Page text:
Rural librarianship can mean a small staff, but it can also mean a tight-knit community full of residents and organizations happy to share their knowledge. Working with other organizations and local experts helps maximize impact and expand services to new audiences without overburdening librarians.’ How do you find new partners? Leave the library!
Earlier this week, April Witteveen wrote an installment in the YALSA Blog’s Back to School series about making new connections within the school system. ‘ She recommends “stepping outside your comfort zone” which’ also applies to forming community partnerships. If you want to form a partnership to deliver new programming opportunities, step outside the building and strike up a conversation.’ ‘ Take a trip down to the farmers market, visit with business owners, or attend a meeting with a local organization. You might meet a person or group with’ special experience or knowledge that they are eager to share with local teens. For example, a relationship established with the Montana Taiko Drum Community recently resulted in an interactive performance at the library. It was a new experience for all, but we achieved several mutual objectives including enhancing a sense of community and developing cultural competence.
Hobbyists can also help you develop programming in topics as diverse as your community. The maker movement is an excellent opportunity to call upon local knowledge. This summer my library borrowed a makers kit from the Montana State Library that included a Raspberry Pi’ and other fun technology that was largely unfamiliar to our staff of six. ‘ I reached out to a local makers group on MeetUp and found community members interested in facilitating programs on circuitry, Arduino, and MaKey MaKey. ‘ During our latest program, teens used snap circuits to build an AM radio–a result that may not have happened if I had designed the program on my own. Better yet, the maker group gained exposure, and we worked together to promote STEM education.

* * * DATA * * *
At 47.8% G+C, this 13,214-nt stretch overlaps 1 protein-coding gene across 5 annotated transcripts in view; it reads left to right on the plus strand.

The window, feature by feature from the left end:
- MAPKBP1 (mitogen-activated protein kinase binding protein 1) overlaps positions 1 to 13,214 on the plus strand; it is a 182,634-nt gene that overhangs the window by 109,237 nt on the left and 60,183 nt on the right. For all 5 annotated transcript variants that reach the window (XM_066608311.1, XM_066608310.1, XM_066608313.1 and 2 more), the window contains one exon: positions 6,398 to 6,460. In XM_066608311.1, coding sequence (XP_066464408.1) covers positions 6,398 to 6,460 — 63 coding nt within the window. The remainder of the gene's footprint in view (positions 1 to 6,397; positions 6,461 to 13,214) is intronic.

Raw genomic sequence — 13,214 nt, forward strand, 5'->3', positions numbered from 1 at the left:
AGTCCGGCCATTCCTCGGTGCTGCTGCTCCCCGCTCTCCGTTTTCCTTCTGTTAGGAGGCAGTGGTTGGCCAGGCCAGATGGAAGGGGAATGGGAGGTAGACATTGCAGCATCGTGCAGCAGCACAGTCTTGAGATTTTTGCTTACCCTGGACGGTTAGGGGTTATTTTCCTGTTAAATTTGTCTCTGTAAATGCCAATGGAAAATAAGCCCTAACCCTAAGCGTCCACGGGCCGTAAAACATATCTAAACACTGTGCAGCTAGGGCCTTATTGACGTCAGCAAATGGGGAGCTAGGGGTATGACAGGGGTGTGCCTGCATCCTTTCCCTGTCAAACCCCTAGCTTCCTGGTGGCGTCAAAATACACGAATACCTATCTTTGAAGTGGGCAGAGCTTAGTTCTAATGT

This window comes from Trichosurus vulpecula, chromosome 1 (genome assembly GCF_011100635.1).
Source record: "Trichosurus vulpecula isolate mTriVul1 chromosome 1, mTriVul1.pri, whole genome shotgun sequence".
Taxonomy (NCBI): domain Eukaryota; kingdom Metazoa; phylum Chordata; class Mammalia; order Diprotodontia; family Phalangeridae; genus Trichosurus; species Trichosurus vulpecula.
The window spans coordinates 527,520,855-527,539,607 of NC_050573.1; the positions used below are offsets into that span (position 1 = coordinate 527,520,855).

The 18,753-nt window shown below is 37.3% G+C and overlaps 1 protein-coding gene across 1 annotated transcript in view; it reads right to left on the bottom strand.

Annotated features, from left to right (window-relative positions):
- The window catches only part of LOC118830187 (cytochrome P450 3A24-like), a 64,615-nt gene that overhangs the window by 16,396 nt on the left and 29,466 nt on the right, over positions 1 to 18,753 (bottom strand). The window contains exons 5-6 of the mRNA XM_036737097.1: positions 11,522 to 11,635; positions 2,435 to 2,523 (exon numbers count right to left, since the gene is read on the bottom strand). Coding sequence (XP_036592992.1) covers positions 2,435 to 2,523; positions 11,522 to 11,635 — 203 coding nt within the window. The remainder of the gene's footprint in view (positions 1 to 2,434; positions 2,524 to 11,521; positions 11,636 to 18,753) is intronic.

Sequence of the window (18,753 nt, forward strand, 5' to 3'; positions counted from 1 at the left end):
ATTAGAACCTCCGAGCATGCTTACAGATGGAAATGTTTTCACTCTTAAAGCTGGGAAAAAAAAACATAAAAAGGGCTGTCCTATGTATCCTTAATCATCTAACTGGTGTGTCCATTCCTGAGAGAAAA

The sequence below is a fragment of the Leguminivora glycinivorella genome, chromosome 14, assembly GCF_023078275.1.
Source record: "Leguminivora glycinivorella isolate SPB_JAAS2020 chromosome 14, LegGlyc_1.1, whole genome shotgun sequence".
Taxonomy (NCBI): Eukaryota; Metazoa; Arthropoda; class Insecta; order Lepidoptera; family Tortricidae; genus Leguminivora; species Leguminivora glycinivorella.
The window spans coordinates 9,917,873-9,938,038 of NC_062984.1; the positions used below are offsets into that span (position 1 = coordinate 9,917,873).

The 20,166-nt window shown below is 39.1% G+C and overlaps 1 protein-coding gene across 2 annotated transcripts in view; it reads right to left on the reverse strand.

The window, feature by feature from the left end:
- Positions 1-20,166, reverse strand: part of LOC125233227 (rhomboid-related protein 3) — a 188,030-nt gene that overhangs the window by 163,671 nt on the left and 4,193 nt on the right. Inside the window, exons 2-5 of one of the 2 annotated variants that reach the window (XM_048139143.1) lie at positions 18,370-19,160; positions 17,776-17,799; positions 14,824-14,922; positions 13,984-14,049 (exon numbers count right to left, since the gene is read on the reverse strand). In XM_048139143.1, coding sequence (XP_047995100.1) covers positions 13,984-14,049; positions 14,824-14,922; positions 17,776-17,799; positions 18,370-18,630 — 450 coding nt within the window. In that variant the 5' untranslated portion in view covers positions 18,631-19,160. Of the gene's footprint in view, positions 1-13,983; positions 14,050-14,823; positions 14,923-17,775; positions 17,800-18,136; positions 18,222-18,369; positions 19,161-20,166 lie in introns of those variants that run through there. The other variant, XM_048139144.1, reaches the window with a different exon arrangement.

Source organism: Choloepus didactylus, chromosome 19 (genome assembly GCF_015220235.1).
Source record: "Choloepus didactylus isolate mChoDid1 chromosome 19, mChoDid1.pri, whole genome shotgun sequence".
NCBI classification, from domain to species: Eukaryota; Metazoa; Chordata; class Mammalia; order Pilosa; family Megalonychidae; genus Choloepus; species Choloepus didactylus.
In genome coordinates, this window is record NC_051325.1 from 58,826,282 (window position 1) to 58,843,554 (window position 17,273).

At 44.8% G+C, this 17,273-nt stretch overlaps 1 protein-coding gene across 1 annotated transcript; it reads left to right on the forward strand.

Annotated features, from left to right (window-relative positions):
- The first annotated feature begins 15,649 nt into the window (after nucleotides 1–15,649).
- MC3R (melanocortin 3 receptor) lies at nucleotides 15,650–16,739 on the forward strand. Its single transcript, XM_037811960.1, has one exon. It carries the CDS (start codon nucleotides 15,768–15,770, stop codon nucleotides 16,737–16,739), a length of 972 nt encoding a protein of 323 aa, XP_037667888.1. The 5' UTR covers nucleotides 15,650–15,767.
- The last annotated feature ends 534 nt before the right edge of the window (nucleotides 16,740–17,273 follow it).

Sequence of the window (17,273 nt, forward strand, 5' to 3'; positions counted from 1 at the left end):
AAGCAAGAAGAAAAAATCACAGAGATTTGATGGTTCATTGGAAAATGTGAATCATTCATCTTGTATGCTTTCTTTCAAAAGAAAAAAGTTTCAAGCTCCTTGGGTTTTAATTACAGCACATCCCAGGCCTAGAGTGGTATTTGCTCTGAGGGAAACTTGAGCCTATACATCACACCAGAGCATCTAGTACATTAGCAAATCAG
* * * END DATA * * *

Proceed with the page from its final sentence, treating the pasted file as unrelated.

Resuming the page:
Forming new partnerships can bring programs and fresh knowledge to the library, but like all relationships, it’s a two way street. As you go out into the community, remember to listen. There are many ways the library can work with other groups to fulfill common goals.The’ Future of Library Service for and with Teens: A Call to Action‘ report has a section on forming and sustaining partnerships. The report asks librarians to consider “how the mission and goals of the library complement and extend the mission of the other community organizations” (p. 32). By sharing ideas and working toward a common goal, we can bring more to the teens we serve. No single librarian can know or do all things, but we are pretty awesome at connecting the community with resources. Our “portfolio” should include connections with other people, organizations, and mentors.